In some circumstances it may also be appropriate to seek other forms of financial support, for example, spousal maintenance, where one partner from the former relationship provides financially for the other.
Parenting arrangements can address issues such as where children live, how much time they spend with each parent and other specific issues in relation to education or healthcare. Under family law legislation parenting arrangements must be made in the best interests of the child. There is a presumption that shared parental responsibility is best for the child, but this will not be the case in all situations. Shared parental responsibility means that parents are required to consult each other regarding long term decisions for the child and does not necessarily mean that the child will spend equal time with each parent.
In general, it is best if parents can come to an agreement between themselves about the ongoing care of their children, whether that be through an informal agreement, a parenting plan, or parenting orders.
An informal agreement is simply an agreement between the parties that is not documented. The risk with an informal agreement is that issues may arise if the parties no longer agree on the arrangement.
A parenting plan is a written agreement documenting the arrangements agreed between the parties. A parenting plan can be registered with the court but is not legally enforceable.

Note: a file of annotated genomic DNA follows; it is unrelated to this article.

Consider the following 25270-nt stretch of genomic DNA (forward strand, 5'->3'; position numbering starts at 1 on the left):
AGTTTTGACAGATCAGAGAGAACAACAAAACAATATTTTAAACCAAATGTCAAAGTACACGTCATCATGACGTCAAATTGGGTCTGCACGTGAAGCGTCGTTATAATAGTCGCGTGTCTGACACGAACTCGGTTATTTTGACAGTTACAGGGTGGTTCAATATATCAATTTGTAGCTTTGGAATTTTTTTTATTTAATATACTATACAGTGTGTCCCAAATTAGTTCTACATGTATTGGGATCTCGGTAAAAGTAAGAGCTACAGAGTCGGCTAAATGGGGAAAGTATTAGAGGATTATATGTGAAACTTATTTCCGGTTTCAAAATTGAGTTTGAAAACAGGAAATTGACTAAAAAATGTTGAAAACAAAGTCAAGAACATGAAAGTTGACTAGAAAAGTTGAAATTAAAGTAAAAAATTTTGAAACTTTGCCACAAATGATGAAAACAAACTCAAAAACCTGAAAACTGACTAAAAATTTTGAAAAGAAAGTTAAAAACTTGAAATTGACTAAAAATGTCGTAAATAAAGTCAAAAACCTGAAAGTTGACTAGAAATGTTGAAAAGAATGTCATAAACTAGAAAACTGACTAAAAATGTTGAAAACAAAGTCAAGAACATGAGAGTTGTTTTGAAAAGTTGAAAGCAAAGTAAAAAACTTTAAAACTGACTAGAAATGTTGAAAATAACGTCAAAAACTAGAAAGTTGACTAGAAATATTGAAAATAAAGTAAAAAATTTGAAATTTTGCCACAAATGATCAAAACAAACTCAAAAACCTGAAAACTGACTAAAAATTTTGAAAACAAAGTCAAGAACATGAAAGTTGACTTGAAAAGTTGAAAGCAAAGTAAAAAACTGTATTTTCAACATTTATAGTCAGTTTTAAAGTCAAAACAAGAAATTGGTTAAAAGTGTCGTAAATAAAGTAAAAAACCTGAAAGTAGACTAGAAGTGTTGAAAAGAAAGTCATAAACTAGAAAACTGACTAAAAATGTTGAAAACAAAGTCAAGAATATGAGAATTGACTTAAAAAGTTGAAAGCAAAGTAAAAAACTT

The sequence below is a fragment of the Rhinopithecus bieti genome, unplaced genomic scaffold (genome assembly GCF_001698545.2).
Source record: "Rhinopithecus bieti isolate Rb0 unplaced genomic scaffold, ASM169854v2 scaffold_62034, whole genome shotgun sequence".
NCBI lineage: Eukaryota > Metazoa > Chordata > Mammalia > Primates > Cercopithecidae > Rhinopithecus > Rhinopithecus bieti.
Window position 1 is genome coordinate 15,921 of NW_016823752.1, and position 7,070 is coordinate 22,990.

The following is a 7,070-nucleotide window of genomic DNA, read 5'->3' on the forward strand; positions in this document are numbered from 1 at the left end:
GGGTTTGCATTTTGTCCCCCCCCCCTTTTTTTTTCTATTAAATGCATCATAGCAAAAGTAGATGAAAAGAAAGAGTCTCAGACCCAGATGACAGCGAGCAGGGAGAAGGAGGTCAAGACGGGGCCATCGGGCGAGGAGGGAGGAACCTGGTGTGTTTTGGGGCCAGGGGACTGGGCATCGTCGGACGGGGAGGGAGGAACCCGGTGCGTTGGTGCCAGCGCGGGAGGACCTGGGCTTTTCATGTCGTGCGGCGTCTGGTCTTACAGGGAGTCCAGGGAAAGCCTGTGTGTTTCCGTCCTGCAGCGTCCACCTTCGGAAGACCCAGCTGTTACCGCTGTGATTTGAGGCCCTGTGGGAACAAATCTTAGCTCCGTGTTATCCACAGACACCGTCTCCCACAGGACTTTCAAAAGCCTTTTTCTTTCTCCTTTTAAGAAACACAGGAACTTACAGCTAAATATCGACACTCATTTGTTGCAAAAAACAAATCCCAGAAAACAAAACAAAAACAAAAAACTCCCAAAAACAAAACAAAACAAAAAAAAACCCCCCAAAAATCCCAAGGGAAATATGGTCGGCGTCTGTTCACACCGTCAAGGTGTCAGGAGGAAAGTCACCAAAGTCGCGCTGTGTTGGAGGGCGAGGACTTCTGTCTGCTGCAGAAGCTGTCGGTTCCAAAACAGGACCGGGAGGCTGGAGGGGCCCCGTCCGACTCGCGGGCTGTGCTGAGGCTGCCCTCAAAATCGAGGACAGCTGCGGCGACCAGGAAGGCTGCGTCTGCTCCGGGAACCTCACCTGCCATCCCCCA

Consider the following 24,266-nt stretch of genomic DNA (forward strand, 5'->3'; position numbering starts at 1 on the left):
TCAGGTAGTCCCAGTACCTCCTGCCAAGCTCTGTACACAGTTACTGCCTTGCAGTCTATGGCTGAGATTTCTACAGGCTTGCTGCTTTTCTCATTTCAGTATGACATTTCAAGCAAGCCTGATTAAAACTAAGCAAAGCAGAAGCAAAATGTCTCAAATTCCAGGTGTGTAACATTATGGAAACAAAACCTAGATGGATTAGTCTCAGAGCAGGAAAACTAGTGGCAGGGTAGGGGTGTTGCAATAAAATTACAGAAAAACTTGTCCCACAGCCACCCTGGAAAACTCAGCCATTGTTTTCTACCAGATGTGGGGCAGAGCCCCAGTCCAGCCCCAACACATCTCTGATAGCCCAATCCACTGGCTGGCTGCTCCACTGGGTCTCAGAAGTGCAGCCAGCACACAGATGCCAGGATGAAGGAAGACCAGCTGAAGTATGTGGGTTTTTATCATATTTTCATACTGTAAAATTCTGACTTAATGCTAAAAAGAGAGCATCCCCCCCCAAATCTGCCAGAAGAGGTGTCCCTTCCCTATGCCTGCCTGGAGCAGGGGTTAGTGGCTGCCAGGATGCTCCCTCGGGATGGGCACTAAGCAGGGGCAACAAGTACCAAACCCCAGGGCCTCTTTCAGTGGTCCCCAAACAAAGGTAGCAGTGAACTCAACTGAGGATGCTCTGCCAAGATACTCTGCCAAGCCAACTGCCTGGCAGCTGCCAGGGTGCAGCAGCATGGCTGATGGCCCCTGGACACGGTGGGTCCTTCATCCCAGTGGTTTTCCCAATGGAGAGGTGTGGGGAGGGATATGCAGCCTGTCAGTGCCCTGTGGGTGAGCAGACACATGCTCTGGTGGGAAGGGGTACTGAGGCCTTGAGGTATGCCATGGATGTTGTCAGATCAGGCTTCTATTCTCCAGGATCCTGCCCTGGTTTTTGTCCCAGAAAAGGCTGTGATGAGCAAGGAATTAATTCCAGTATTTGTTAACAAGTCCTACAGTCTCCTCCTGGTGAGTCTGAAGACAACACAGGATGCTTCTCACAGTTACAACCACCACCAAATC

Parenting orders are legally enforceable. They can be made between the parties by consent and filed with the court. Alternatively, when parties cannot agree on parenting arrangements and need the matter decided by a court, the court will determine the parenting orders.
Domestic violence in family law matters
The Family Law Act contains provisions aimed specifically at protecting children and family members from violence and abuse. The definitions of ‘abuse’ and ‘family violence’ are broad and generally align with most state-based family violence legislation. The provisions include both physical and psychological forms of violence and abuse that create fear and anxiety for those exposed.
A domestic violence order is a generic term used for an order made under a specific law to protect a person from family violence. Protection from domestic violence can be sought through the Local Court or the Federal Circuit and Family Court of Australia. A domestic violence order places limitations or prohibitions on the alleged perpetrator of violence that are considered necessary to protect an applicant and his or her children.
We can assist you to apply for a domestic violence order to help protect you, your children, and/or other family members from domestic violence. If you are in immediate danger, we recommend you contact the police for urgent assistance.
We can also assist if you are responding to a family violence order application being made against you.
If you have recently separated or need confidential advice concerning a family law matter, we are here to help. Even if you are separating on good terms, it is important to seek legal advice so you can make informed decisions to ensure your rights are protected and to achieve the best possible outcome for you and your family.